Garden Cemeteries: The first modern cemeteries
In the mid 1800's American cities had a problem, church burial grounds were full and toxic. Fortunately, a group of horticulturists in Massachusetts had a solution and, in 1831, Mount Auburn Cemetery in Cambridge became the first modern cemetery. Other cities began to follow suit, dedicating rolling, scenic tracts of land on the outskirts of town to honor the deceased.
“In a country sorely lacking in public green spaces, these cemeteries provided these graceful, elegant places,” says Keith Eggener, architectural historian and author of the book “Cemeteries.” “They were all around recreational and artistic centers for people. They became seen as major urban amenities.”
But it was the cemeteries’ success that inspired the competition that edged them out — city parks. Early cemetery topography, with its rolling hills and gently curving paths, also highly influenced the first large city parks designed in the mid-19th century. As urban destinations like Central Park and Prospect Park became more popular, they edged their forerunners out.
The time was ripe for these parks’ rise over the cemeteries: Attitudes toward death were shifting. In the Victorian Era, high mortality rates, especially among children, had meant that mourning and death were very much a common presence in peoples’ lives. That culture, with its romanticized poems, songs and rituals surrounding death and mourning, had contributed to the elaborate rural cemeteries and their popularity.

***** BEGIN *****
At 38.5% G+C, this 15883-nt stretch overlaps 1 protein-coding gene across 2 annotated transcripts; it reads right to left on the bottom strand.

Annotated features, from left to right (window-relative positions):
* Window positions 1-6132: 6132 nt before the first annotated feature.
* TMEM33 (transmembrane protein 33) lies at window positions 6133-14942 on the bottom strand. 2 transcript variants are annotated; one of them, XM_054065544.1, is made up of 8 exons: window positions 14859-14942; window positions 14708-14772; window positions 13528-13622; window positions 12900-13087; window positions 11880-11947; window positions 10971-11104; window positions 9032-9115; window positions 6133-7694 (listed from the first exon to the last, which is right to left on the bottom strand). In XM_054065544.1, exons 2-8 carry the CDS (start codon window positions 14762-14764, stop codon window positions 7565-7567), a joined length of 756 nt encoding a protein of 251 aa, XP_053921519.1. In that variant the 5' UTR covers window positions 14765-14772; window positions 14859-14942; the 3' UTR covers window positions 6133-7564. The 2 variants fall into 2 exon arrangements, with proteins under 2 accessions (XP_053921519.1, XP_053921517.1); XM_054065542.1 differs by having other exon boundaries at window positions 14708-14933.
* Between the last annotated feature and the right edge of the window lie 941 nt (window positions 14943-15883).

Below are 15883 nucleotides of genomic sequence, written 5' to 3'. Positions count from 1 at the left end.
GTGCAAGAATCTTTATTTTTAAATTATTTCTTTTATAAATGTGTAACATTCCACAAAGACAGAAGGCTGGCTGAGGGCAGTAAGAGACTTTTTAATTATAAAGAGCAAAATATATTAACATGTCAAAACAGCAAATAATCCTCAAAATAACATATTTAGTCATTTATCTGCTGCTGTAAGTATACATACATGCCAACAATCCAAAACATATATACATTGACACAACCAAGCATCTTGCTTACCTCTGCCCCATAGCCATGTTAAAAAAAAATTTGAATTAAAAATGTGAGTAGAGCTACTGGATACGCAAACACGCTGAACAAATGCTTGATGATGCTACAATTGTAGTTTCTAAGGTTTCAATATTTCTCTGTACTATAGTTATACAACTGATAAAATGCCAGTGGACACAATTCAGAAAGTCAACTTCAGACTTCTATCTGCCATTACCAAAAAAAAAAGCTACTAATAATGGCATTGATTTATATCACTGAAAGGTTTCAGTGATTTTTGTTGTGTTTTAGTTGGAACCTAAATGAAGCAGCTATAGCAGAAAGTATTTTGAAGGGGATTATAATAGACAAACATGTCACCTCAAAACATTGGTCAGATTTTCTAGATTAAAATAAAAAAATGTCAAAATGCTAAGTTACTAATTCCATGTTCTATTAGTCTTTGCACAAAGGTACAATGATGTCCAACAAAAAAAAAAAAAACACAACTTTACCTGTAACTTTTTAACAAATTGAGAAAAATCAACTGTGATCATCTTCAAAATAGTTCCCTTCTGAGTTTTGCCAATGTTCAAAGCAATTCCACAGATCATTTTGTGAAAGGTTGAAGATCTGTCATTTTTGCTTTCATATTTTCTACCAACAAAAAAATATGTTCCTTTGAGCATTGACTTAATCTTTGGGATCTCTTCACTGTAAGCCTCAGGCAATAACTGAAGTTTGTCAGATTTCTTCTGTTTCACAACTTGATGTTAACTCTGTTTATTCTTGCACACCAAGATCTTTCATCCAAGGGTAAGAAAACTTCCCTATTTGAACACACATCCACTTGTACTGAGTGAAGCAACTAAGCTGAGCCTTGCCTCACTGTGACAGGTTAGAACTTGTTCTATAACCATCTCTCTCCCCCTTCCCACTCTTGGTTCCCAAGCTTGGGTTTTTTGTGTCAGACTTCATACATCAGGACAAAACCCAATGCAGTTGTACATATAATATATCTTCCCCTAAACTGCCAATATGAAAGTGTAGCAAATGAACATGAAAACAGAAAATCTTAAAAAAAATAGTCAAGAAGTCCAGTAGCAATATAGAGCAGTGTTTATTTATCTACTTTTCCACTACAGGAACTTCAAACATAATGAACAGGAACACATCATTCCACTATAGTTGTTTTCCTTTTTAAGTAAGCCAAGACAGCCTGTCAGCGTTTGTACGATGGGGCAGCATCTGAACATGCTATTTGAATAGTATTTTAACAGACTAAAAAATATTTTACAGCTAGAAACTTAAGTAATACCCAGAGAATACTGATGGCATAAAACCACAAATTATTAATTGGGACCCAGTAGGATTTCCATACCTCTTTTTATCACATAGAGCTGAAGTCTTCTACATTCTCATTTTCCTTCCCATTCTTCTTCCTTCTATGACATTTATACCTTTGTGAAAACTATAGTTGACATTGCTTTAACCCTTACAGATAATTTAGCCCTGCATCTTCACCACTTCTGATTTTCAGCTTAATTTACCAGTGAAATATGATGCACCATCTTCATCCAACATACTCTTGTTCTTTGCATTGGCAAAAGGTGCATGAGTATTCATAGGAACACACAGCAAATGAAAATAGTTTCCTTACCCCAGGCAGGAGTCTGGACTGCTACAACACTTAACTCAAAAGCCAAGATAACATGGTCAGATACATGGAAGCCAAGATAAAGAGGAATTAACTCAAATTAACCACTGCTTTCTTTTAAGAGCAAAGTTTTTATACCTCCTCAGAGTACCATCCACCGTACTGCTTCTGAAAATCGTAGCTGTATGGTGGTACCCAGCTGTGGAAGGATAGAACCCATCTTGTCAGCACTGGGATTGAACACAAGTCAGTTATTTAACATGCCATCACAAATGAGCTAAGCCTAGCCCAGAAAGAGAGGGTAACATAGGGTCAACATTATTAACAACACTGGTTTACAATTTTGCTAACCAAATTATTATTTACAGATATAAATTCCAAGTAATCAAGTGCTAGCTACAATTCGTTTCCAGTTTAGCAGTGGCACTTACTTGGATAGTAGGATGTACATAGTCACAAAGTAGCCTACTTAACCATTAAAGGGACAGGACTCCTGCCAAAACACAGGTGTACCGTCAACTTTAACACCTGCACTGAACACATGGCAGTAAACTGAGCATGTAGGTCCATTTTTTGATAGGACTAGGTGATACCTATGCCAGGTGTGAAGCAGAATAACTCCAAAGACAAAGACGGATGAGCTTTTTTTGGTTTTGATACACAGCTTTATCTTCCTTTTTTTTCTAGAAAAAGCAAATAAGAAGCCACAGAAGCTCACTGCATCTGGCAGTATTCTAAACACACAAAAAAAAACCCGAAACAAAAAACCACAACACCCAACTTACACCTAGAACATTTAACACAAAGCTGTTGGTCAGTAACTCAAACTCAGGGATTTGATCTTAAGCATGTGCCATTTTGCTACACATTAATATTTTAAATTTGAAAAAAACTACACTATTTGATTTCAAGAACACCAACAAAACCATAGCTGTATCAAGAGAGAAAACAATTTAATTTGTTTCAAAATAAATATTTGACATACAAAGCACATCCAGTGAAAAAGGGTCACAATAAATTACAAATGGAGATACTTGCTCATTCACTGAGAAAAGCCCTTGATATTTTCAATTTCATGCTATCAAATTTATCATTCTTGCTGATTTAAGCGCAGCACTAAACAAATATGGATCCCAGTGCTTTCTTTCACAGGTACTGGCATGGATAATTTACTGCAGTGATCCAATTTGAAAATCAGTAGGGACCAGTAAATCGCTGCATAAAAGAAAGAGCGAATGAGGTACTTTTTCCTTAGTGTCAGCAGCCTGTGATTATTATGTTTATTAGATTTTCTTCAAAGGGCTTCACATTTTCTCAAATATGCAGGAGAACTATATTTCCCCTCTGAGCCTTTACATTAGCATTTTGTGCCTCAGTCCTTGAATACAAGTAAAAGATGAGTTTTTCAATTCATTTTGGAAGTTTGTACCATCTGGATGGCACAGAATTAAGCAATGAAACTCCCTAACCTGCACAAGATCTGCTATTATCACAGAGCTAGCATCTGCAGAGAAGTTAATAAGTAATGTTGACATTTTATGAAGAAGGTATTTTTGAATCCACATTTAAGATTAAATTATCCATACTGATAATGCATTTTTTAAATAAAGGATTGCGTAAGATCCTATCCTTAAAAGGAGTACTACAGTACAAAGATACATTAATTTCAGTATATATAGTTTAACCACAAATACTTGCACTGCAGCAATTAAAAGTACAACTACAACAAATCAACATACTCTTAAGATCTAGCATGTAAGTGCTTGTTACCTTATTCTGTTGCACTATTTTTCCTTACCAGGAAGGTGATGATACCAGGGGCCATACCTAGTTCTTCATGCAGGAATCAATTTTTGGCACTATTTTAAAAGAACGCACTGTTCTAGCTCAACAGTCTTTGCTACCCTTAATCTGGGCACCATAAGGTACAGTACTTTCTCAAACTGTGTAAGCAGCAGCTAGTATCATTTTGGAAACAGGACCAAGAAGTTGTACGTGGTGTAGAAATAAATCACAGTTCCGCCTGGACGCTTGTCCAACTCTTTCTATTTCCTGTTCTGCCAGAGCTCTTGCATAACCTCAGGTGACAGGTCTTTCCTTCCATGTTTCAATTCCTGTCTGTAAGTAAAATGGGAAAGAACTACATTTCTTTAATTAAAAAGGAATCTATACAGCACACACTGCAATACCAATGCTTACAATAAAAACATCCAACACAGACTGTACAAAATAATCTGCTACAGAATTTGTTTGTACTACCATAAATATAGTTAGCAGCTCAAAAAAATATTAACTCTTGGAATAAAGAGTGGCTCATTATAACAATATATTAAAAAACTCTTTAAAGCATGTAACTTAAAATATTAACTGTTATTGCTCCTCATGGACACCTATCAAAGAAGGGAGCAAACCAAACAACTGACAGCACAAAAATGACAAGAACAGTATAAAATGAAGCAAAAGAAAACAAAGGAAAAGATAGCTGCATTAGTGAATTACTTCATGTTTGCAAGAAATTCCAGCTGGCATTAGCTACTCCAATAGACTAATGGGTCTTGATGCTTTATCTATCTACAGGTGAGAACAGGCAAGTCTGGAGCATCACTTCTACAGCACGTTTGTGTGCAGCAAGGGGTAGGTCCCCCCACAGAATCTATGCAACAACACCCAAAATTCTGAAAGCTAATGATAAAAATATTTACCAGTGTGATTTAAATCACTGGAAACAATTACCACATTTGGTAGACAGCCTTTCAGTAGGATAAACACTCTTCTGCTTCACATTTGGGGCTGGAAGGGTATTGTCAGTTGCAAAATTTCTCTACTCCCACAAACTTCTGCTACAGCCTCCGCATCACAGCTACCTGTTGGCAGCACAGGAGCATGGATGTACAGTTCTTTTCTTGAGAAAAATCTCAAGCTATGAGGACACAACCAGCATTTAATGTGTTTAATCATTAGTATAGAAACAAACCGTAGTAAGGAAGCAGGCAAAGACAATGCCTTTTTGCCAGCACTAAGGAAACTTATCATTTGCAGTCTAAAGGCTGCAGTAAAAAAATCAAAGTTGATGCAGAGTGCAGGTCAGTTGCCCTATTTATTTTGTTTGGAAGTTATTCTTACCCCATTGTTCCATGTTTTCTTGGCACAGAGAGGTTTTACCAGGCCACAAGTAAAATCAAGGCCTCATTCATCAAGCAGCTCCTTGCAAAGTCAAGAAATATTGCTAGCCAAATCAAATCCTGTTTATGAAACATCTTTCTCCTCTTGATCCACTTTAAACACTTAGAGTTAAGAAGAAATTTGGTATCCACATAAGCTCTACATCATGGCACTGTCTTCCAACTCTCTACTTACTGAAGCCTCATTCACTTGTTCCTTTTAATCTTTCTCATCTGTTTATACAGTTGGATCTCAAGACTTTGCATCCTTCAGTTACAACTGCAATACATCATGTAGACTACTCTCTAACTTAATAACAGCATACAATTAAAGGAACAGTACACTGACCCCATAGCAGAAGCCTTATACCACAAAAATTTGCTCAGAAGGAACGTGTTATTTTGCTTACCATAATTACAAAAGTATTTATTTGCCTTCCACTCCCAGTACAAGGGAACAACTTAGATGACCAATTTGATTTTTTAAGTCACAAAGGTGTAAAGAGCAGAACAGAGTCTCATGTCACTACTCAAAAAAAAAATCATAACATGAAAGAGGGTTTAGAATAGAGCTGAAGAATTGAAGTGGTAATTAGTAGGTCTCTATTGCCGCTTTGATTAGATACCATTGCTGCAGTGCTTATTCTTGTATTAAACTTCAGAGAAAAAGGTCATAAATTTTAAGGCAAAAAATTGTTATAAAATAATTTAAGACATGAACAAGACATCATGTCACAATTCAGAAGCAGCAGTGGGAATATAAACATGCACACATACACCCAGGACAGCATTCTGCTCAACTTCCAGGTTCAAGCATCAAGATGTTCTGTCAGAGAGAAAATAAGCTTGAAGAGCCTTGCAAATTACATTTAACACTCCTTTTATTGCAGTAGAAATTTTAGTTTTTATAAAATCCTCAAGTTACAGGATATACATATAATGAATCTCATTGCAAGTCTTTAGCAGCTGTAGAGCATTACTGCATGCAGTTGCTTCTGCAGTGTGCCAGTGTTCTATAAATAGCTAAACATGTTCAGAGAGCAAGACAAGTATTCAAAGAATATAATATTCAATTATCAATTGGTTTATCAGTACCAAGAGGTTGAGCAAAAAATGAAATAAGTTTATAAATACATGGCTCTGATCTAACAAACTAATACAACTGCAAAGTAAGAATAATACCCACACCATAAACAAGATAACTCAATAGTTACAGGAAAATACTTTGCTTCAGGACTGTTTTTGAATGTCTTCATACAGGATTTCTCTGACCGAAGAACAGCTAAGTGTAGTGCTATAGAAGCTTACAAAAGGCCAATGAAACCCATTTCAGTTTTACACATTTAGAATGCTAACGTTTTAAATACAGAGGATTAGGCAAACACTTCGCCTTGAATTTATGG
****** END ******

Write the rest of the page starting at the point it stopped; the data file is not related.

Over time, as burial became more sterile and efficient, cemeteries followed suit. Eggener writes: “Increasingly, they became places of the dead almost exclusively, as the living preferred to avoid them except when absolutely necessary.”
Of course, the cemeteries themselves didn’t go anywhere. As our cities continued to grow, they engulfed these plots of land until the cemeteries — once on the edges of town — were massive chunks of green space often smack in the hearts of our major metropolitan areas. Thanks to perpetual care agreements and historic preservationists, many of these historic cemeteries remain today, protected from development. The result is a generation of gated, g landscaped gardens lying comfortably in the hearts of major American cities, ready for their comeback as urban dwellers seek out nature in the city. (American Forests Spring/Summer 2014 Publication)
Parsons Cemetery, while still operational with beautiful burial grounds, a permanent cremation garden, and columbariums available to meet the community's needs, it also meets the needs of our City's urban dwellers. Parsons has an ever increasing number of visitors eeking a gardened green space to walk, job, bike, or enjoy a quiet respite. Please join them with a visit to our historic sectiosn and the waterfront Parsons Memorial Walkway.
Nature and Landscaping